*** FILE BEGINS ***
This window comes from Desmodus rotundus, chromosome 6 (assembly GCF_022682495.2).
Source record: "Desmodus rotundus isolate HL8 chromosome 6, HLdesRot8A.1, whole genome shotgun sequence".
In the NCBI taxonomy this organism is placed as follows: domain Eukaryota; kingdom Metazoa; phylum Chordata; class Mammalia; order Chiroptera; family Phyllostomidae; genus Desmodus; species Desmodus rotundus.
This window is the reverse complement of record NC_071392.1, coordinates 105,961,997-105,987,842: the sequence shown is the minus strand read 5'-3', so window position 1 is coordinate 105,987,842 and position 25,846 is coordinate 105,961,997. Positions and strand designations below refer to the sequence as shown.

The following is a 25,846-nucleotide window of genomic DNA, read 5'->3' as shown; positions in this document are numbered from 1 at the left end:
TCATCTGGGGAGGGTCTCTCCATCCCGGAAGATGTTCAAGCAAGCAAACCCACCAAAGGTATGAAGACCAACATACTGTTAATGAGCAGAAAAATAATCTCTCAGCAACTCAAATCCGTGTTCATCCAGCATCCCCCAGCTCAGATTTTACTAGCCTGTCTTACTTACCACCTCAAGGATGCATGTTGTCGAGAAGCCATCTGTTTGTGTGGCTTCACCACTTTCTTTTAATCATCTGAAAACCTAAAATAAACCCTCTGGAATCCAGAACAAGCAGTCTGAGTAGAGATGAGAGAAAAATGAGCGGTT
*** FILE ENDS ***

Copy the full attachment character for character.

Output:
This window comes from Desmodus rotundus, chromosome 6 (assembly GCF_022682495.2).
Source record: "Desmodus rotundus isolate HL8 chromosome 6, HLdesRot8A.1, whole genome shotgun sequence".
In the NCBI taxonomy this organism is placed as follows: domain Eukaryota; kingdom Metazoa; phylum Chordata; class Mammalia; order Chiroptera; family Phyllostomidae; genus Desmodus; species Desmodus rotundus.
This window is the reverse complement of record NC_071392.1, coordinates 105,961,997-105,987,842: the sequence shown is the minus strand read 5'-3', so window position 1 is coordinate 105,987,842 and position 25,846 is coordinate 105,961,997. Positions and strand designations below refer to the sequence as shown.

The following is a 25,846-nucleotide window of genomic DNA, read 5'->3' as shown; positions in this document are numbered from 1 at the left end:
TCATCTGGGGAGGGTCTCTCCATCCCGGAAGATGTTCAAGCAAGCAAACCCACCAAAGGTATGAAGACCAACATACTGTTAATGAGCAGAAAAATAATCTCTCAGCAACTCAAATCCGTGTTCATCCAGCATCCCCCAGCTCAGATTTTACTAGCCTGTCTTACTTACCACCTCAAGGATGCATGTTGTCGAGAAGCCATCTGTTTGTGTGGCTTCACCACTTTCTTTTAATCATCTGAAAACCTAAAATAAACCCTCTGGAATCCAGAACAAGCAGTCTGAGTAGAGATGAGAGAAAAATGAGCGGTT